Since has gone pretty heavy on music recently, so what more logical next step than to pop to Berlin, one of the most vibrant nightlife cities in Europe right now? Throughout its many major transformations over the past century, the German capital has kept reinventing itself and providing a refuge for avant-garde types. Will it ever get… boring? We doubt it, and that’s very much a good thing. So, let’s head on down for a quick tour.
To start with, there are some big-hitting sights you simply can’t miss. The Reichstag is one of them: built in 1884, this building has seen Berlin through all the disasters of the past century or so. Following the fall of the Wall, this palace became the country’s parliament, and a sublime glass cupola designed by Norman Foster made it even more of a must-visit.
If you want to better understand this city’s history, you’ll also want to visit the Berlin Wall Memorial. The Gedenkstätte Berliner Mauer contains a 60-metre-long chunk of the wall (which stood between 1961 and 1989). And you should also try the Jüdisches Museum, which tells the story of Judaism in Germany, the Middle Ages to the present day. You’ll need to set aside a good afternoon to take in all its fascinating exhibits.
Next, head to the Hamburger Bahnhof, a former railway station-turned-museum. Built in 1847, the building now houses one of the world’s most impressive contemporary art collections. Here you’ll find classic works by the likes of Jean-Michel Basquiat, Andy Warhol, Keith Haring, Joseph Beuys, Robert Rauschenberg, Cy Twombly and Julian Schnabel.
Another cultural institution that’s well worth a detour is the Gemäldegalerie: its 1,400 excellent collection stretches from the Middle Ages to the start of the modernist period. Its 18 rooms are lit only by natural light, and contain masterpieces by the likes of Caravaggio, Botticelli, van Eyck, Vélasquez, Dürer and Rubens.
In fact, it’s impossible to do justice to the richness of the Berlin art scene. You can’t miss the East-Side Gallery, no doubt the most impressive remaining fragment of the wall. It’s now been turned into an 1.3km-long outdoor street art gallery, with more than 100 epic works that are made for your Insta feed. Two more unmissable contemporary galleries, meanwhile, are the Daimler Contemporary, with its collection of 2,200 works by 800 abstract twentieth and twenty-first century artists (Josef Albers, Max Bill, Walter de Maria, Jeff Koons, Andy Warhol), and the Sammlung Boros, which has filled a former bunker with contemporary sculptures and performance works (Ai Weiwei, Olafur Eliasson, Alicja Kwade, Michael Sailstorfer).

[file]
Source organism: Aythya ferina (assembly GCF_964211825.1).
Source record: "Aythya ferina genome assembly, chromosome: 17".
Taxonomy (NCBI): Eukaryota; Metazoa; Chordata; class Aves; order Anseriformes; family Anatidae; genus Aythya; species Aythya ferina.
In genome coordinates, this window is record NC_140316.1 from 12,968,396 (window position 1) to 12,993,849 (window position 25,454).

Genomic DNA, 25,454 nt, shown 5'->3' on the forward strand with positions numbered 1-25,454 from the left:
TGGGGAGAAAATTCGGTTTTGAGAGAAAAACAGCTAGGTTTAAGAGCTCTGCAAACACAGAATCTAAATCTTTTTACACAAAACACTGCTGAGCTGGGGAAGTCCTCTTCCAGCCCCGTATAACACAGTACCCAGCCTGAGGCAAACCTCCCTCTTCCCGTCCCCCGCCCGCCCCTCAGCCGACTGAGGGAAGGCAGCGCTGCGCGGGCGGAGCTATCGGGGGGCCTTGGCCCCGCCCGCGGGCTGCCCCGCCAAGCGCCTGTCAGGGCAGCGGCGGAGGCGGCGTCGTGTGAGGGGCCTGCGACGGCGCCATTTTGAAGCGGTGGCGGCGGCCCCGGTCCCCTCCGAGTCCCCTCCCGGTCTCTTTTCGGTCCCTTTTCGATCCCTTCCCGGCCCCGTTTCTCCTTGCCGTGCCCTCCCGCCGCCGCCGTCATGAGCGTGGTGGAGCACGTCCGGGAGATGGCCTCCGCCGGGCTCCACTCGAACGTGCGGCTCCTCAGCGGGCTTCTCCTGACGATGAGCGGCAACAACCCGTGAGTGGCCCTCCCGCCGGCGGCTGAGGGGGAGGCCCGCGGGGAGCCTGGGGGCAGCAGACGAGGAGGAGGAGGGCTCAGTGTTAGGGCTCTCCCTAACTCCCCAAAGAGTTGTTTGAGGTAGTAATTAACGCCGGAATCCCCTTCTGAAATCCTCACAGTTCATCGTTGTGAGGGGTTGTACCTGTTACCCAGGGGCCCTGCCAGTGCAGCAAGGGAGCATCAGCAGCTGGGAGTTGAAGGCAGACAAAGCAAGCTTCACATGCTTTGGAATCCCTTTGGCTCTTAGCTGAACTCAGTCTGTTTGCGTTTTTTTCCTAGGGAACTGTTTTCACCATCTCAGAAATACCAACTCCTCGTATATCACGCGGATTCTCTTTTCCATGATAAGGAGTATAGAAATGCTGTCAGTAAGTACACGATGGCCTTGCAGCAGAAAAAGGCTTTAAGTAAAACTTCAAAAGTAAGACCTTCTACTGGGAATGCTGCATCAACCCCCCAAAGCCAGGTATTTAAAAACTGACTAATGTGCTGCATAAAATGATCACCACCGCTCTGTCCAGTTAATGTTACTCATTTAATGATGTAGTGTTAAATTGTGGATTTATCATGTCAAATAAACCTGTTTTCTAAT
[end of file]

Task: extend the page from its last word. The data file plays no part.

Now you might well feel like a spot of nature, and you’re in luck, because Berlin has loads of beautiful green spaces. Try Tiergarten, just around the corner from Brandenburg Gate: this 210-hectare former hunting estate is now the city’s equivalent of Central Park. For something a little more rococo, head to the gardens of former royal residence Charlottenburg Palace. These gardens were renovated by Siméon Godeau, pupil of André Le Nôtre, the very man responsible for the Palace of Versailles. But perhaps our favourite spot for a walk is Tempelhof, one of the city’s former airports (yes, really). When it closed for good in 2008, rather surprisingly, the Berlin authorities decided not to sell it off to developers and turned it into one gigantic park. Today its 386 hectares are filled with joggers, picnickers, skaters and even kiters.
When it comes to food, the German capital has no shortage of excellent places to eat. For breakfast or brunch, Father Carpenter has excellent pastries and generously filled sandwiches, while Silo Coffee will help you start the day right. Bean buffs should head to The Barn, one of the city’s best coffee shops. As for lunch, if you fancy grabbing something to go, we recommend currywurst, a local speciality: Konnopke's Imbiß and Curry 36 are your best bets. If you fancy a little more variety, head to street-food haven Bite Club. And finally, for a slightly more refined dinner, go to Otto, where young chef Vadim Otto Ursus serves a menu well balanced between meat and veggie options, and with an excellent natural wine menu too.
Once you’ve got your fill of amazing food, you’re going to want to go out-out. For the time being, coronavirus restrictions might mean that’s not quite possible, but if you travel at a time when it is, here’s what we’d recommend. Berghain might be the city’s best-known club, but if the notoriously harsh bouncers turn you away, try the more low-key Hoe_Mies, SchwuZ or Buttons – three of the city’s best LGBTQ-friendly nights. And if you want to try out one of Berlin’s more raucous soirées, there’s also the twice-monthly Pornceptual at the historic Alte Münze complex.